Mr. Mohammedi has litigated cases of national prominence and has been the lawyer in major court opinions. Mr. Mohammedi has successfully represented clients in high profile cases such as, Amadou Diallo v. the City of New York et al., Shqeirat v. US Airways Group, Inc. et al (known as the six Imams case) and Stephanie Lewis v. Transit Authority et al. Mr. Mohammedi has extensive experience in complex multi-district litigation (MDL) cases such as In re 9/11 Litigation and Appellate work.
In addition, Mr. Mohammedi has extensive experience in Islamic finance law, Islamic estate planning international trade and business law. He has advised various financial institutions, namely HSBC, and major international institutions on Islamic financial transactions such as Sukuk, Musharaka, Mudaraba, Ijara and Murabaha. Mr. Mohammedi has represented various clients in Islamic Estate Planning structures covering 30 million USD in assets.
Mr. Mohammedi counsels various business and individual clients on commercial and corporate matters, Islamic finance, real estate investment, buy/sell agreements, international trade, and investment. Mr. Mohammedi is counsel to various for-profit and non-profit institutions on financial structures such as charitable remainder trusts, pool income funds and modes of Islamic finance operations. He has advised major corporations and business councils on international business matters and legal issues in the Middle East and North Africa.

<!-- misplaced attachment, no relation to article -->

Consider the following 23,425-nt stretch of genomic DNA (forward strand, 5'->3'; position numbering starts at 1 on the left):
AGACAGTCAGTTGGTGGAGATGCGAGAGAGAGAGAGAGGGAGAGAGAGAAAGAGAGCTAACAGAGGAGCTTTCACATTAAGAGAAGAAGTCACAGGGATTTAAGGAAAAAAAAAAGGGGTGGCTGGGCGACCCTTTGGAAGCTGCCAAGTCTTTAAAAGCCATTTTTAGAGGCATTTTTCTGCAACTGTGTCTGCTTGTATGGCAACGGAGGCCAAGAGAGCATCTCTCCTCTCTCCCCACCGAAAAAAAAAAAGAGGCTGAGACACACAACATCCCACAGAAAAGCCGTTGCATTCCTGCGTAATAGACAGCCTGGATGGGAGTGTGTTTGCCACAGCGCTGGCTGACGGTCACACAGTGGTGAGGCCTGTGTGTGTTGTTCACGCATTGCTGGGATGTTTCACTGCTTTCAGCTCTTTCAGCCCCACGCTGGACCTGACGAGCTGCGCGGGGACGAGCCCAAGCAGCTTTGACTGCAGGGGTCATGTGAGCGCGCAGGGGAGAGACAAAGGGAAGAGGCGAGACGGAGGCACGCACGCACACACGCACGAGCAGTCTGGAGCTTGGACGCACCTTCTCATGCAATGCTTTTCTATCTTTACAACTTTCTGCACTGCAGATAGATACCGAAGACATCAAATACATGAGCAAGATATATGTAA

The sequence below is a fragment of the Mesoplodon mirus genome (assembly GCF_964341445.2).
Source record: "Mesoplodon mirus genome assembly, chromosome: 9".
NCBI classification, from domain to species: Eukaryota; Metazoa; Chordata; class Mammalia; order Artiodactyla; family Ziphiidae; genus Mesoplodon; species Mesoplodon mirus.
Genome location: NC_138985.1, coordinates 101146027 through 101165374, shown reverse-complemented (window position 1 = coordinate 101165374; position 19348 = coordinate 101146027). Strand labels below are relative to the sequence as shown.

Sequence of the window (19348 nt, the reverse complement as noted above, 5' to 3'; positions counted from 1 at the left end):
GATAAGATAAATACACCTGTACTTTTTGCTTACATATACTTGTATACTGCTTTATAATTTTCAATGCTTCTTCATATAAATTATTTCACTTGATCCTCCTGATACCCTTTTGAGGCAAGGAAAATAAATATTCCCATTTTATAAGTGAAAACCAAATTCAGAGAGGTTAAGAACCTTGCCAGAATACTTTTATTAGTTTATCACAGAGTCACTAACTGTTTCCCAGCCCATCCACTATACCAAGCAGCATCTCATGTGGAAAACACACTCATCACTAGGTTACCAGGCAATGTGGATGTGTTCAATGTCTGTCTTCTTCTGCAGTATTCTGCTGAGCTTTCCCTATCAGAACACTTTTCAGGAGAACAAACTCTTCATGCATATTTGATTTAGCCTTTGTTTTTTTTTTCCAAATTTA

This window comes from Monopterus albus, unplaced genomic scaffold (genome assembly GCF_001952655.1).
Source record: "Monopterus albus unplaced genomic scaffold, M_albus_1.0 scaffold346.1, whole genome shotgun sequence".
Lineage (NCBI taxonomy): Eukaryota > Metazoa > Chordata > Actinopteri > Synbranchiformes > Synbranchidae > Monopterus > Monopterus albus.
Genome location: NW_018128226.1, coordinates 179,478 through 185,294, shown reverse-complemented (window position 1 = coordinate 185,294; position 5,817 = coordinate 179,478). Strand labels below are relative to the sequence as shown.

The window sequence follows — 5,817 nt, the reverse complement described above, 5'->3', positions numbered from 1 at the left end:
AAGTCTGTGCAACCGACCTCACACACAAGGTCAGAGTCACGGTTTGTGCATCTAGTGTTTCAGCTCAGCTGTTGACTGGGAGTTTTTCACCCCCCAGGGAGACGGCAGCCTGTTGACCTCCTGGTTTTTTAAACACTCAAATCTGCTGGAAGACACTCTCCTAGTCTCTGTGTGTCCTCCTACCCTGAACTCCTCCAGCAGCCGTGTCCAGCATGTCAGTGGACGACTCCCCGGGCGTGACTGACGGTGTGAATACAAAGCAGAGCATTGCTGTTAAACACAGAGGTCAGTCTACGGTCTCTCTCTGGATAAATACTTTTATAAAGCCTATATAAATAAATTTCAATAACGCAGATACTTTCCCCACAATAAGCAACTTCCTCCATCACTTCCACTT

Mr. Mohammedi is a lecturer of Law at Fordham Law School where he teaches, Introduction: Islamic Finance & Estate Planning and Conventional & Islamic Finance Law: A Comparative Study.
Mr. Mohammedi is a former NYC Commissioner on Human Rights. He was appointed by Mayor Michael Bloomberg to become the first Muslim and Arab New York City Commissioner on Human Rights from October 2002 to December 2014. He enforced the New York City Human Rights Law through review and approval of Administrative Judges’ decisions. Mr. Mohammedi enforced judgments on Human Rights violations and proposed legislations to protect the Human Rights of civilians and minorities.
Mr. Mohammedi is the author of many law review articles and published articles, including: Sharia Compliant Wills: Principles, Recognition, and Enforcement, 57 N.Y.L. Sch. L. Rev. 259 (2012–2013), Shariah-Compliant Wills: An Overview, Probate & Property Magazine, Vol. 25, No. 1 (2011), International Trade and Investment in Algeria: An Overview, 18 Mich.J.Intl L. 375 (2010).